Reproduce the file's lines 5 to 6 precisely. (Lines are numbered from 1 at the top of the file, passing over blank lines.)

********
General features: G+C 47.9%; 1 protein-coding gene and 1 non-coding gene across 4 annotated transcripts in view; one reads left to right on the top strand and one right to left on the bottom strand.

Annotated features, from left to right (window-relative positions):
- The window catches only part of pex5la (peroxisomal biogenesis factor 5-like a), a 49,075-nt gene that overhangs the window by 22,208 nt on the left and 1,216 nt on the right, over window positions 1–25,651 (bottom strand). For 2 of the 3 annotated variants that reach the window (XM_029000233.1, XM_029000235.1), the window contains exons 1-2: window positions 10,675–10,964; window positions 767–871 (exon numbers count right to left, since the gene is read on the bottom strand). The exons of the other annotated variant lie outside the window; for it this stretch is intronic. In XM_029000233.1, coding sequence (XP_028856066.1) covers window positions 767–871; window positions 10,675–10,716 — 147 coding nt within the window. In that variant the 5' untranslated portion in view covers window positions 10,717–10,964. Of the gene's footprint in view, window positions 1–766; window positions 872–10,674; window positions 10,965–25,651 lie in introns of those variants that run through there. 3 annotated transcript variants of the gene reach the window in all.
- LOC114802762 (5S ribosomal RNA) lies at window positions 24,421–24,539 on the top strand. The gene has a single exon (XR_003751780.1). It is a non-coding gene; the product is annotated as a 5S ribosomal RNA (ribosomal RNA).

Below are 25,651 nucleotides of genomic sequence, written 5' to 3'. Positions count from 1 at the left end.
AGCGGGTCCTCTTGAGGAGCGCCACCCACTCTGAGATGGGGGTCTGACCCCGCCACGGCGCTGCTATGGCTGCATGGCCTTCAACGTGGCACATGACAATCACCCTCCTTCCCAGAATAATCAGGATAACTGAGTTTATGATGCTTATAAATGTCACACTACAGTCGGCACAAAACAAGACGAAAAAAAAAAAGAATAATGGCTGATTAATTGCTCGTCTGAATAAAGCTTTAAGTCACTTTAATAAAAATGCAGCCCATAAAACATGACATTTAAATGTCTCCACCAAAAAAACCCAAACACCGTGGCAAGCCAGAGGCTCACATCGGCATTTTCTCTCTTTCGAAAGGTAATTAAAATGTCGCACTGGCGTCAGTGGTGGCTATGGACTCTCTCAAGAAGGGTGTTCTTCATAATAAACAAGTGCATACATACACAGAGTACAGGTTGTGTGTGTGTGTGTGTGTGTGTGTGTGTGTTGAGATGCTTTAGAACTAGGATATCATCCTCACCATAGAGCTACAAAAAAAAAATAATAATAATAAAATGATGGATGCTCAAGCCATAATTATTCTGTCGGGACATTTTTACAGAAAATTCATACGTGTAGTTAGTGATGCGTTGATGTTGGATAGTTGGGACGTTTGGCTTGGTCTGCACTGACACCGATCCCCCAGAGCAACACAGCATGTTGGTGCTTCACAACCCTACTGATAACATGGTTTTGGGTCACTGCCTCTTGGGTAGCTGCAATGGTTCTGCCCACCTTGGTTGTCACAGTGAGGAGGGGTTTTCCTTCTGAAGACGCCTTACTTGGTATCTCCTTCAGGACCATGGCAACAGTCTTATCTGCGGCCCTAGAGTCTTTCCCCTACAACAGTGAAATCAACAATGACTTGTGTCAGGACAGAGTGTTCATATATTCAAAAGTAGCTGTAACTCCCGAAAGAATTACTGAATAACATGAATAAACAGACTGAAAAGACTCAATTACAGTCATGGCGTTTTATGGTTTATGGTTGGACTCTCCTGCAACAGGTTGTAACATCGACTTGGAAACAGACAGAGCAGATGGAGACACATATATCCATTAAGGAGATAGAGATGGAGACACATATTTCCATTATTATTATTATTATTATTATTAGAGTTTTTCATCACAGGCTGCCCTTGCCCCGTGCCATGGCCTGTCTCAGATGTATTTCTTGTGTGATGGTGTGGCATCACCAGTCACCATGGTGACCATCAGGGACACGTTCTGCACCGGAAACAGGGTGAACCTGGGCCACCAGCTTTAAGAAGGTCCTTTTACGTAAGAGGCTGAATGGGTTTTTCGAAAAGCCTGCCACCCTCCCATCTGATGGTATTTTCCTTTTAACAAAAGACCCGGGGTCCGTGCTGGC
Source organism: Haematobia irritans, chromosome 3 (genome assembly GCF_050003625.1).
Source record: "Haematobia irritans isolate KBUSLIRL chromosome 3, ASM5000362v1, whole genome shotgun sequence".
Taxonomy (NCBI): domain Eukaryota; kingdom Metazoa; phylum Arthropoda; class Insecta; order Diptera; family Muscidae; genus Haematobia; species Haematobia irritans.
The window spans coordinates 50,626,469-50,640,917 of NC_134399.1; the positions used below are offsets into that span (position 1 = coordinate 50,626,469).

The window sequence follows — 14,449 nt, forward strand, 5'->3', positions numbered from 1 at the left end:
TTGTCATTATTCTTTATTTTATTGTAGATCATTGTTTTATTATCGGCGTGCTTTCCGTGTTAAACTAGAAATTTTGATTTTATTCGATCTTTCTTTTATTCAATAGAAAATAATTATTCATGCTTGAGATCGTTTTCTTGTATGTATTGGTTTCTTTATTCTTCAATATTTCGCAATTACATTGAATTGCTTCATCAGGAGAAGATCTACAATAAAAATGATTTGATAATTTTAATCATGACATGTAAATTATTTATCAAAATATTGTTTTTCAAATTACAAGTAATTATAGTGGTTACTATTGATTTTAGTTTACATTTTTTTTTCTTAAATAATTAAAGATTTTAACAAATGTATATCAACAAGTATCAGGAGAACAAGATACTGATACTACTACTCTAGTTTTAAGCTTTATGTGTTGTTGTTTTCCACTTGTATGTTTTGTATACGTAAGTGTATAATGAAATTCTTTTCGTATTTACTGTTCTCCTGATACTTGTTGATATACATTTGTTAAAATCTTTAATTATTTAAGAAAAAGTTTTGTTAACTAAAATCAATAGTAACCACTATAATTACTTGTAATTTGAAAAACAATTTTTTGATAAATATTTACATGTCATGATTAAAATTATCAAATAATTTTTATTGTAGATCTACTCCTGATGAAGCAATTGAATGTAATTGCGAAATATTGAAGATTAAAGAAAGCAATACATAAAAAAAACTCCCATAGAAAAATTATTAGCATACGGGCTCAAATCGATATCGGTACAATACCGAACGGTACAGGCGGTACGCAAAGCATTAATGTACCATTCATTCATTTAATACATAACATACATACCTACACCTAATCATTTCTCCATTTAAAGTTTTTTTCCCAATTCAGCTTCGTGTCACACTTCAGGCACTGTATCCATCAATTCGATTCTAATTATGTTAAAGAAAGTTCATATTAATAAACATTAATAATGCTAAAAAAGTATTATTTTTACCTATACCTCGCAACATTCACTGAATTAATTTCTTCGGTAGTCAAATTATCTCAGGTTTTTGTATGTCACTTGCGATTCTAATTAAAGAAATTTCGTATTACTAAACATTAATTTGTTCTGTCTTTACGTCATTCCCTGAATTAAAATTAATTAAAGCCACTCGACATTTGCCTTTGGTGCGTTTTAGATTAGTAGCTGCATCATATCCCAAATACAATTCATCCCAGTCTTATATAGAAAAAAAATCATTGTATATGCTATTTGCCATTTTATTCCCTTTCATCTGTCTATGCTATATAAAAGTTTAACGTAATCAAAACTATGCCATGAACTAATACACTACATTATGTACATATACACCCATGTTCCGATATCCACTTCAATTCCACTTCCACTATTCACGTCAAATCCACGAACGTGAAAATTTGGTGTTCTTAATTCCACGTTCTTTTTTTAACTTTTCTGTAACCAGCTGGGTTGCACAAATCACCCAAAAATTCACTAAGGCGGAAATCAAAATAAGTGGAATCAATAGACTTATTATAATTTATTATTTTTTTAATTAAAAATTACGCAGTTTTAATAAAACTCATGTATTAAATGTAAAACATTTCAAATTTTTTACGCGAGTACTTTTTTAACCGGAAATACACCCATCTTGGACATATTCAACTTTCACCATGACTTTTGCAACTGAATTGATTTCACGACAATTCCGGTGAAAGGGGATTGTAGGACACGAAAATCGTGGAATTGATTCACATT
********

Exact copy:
Below are 25,651 nucleotides of genomic sequence, written 5' to 3'. Positions count from 1 at the left end.
AGCGGGTCCTCTTGAGGAGCGCCACCCACTCTGAGATGGGGGTCTGACCCCGCCACGGCGCTGCTATGGCTGCATGGCCTTCAACGTGGCACATGACAATCACCCTCCTTCCCAGAATAATCAGGATAACTGAGTTTATGATGCTTATAAATGTCACACTACAGTCGGCACAAAACAAGACGAAAAAAAAAAAGAATAATGGCTGATTAATTGCTCGTCTGAATAAAGCTTTAAGTCACTTTAATAAAAATGCAGCCCATAAAACATGACATTTAAATGTCTCCACCAAAAAAACCCAAACACCGTGGCAAGCCAGAGGCTCACATCGGCATTTTCTCTCTTTCGAAAGGTAATTAAAATGTCGCACTGGCGTCAGTGGTGGCTATGGACTCTCTCAAGAAGGGTGTTCTTCATAATAAACAAGTGCATACATACACAGAGTACAGGTTGTGTGTGTGTGTGTGTGTGTGTGTGTGTGTTGAGATGCTTTAGAACTAGGATATCATCCTCACCATAGAGCTACAAAAAAAAAATAATAATAATAAAATGATGGATGCTCAAGCCATAATTATTCTGTCGGGACATTTTTACAGAAAATTCATACGTGTAGTTAGTGATGCGTTGATGTTGGATAGTTGGGACGTTTGGCTTGGTCTGCACTGACACCGATCCCCCAGAGCAACACAGCATGTTGGTGCTTCACAACCCTACTGATAACATGGTTTTGGGTCACTGCCTCTTGGGTAGCTGCAATGGTTCTGCCCACCTTGGTTGTCACAGTGAGGAGGGGTTTTCCTTCTGAAGACGCCTTACTTGGTATCTCCTTCAGGACCATGGCAACAGTCTTATCTGCGGCCCTAGAGTCTTTCCCCTACAACAGTGAAATCAACAATGACTTGTGTCAGGACAGAGTGTTCATATATTCAAAAGTAGCTGTAACTCCCGAAAGAATTACTGAATAACATGAATAAACAGACTGAAAAGACTCAATTACAGTCATGGCGTTTTATGGTTTATGGTTGGACTCTCCTGCAACAGGTTGTAACATCGACTTGGAAACAGACAGAGCAGATGGAGACACATATATCCATTAAGGAGATAGAGATGGAGACACATATTTCCATTATTATTATTATTATTATTATTAGAGTTTTTCATCACAGGCTGCCCTTGCCCCGTGCCATGGCCTGTCTCAGATGTATTTCTTGTGTGATGGTGTGGCATCACCAGTCACCATGGTGACCATCAGGGACACGTTCTGCACCGGAAACAGGGTGAACCTGGGCCACCAGCTTTAAGAAGGTCCTTTTACGTAAGAGGCTGAATGGGTTTTTCGAAAAGCCTGCCACCCTCCCATCTGATGGTATTTTCCTTTTAACAAAAGACCCGGGGTCCGTGCTGGC